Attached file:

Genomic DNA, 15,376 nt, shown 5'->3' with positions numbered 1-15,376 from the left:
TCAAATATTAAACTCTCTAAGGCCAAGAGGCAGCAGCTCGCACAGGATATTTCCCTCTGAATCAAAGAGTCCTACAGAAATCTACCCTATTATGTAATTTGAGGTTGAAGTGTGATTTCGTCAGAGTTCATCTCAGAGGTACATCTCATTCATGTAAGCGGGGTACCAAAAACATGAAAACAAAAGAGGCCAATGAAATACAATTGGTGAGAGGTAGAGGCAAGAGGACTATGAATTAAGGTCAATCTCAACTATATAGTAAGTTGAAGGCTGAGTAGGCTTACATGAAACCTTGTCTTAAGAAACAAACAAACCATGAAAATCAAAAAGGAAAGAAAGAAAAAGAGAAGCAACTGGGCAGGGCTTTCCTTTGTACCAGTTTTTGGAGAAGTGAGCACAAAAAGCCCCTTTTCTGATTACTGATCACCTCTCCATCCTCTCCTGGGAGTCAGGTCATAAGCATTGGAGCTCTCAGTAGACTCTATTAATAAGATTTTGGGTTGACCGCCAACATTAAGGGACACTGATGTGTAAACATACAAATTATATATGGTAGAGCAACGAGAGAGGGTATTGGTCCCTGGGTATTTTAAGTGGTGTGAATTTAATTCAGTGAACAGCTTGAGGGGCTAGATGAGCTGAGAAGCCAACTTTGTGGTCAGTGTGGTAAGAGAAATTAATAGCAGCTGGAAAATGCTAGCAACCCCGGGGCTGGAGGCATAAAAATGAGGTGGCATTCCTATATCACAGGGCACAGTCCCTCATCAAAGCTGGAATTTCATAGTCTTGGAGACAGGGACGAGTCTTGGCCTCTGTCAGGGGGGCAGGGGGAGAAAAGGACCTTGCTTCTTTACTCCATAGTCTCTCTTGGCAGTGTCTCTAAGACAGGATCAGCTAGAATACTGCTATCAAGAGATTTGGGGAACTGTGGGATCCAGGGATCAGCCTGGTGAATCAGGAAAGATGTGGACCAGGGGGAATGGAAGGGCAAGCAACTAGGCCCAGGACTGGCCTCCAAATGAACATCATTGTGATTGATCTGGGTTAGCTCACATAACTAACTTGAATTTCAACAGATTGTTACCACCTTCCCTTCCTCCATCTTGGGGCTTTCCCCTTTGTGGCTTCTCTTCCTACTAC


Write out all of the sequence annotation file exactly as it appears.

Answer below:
Genomic DNA, 15,376 nt, shown 5'->3' with positions numbered 1-15,376 from the left:
TCAAATATTAAACTCTCTAAGGCCAAGAGGCAGCAGCTCGCACAGGATATTTCCCTCTGAATCAAAGAGTCCTACAGAAATCTACCCTATTATGTAATTTGAGGTTGAAGTGTGATTTCGTCAGAGTTCATCTCAGAGGTACATCTCATTCATGTAAGCGGGGTACCAAAAACATGAAAACAAAAGAGGCCAATGAAATACAATTGGTGAGAGGTAGAGGCAAGAGGACTATGAATTAAGGTCAATCTCAACTATATAGTAAGTTGAAGGCTGAGTAGGCTTACATGAAACCTTGTCTTAAGAAACAAACAAACCATGAAAATCAAAAAGGAAAGAAAGAAAAAGAGAAGCAACTGGGCAGGGCTTTCCTTTGTACCAGTTTTTGGAGAAGTGAGCACAAAAAGCCCCTTTTCTGATTACTGATCACCTCTCCATCCTCTCCTGGGAGTCAGGTCATAAGCATTGGAGCTCTCAGTAGACTCTATTAATAAGATTTTGGGTTGACCGCCAACATTAAGGGACACTGATGTGTAAACATACAAATTATATATGGTAGAGCAACGAGAGAGGGTATTGGTCCCTGGGTATTTTAAGTGGTGTGAATTTAATTCAGTGAACAGCTTGAGGGGCTAGATGAGCTGAGAAGCCAACTTTGTGGTCAGTGTGGTAAGAGAAATTAATAGCAGCTGGAAAATGCTAGCAACCCCGGGGCTGGAGGCATAAAAATGAGGTGGCATTCCTATATCACAGGGCACAGTCCCTCATCAAAGCTGGAATTTCATAGTCTTGGAGACAGGGACGAGTCTTGGCCTCTGTCAGGGGGGCAGGGGGAGAAAAGGACCTTGCTTCTTTACTCCATAGTCTCTCTTGGCAGTGTCTCTAAGACAGGATCAGCTAGAATACTGCTATCAAGAGATTTGGGGAACTGTGGGATCCAGGGATCAGCCTGGTGAATCAGGAAAGATGTGGACCAGGGGGAATGGAAGGGCAAGCAACTAGGCCCAGGACTGGCCTCCAAATGAACATCATTGTGATTGATCTGGGTTAGCTCACATAACTAACTTGAATTTCAACAGATTGTTACCACCTTCCCTTCCTCCATCTTGGGGCTTTCCCCTTTGTGGCTTCTCTTCCTACTAC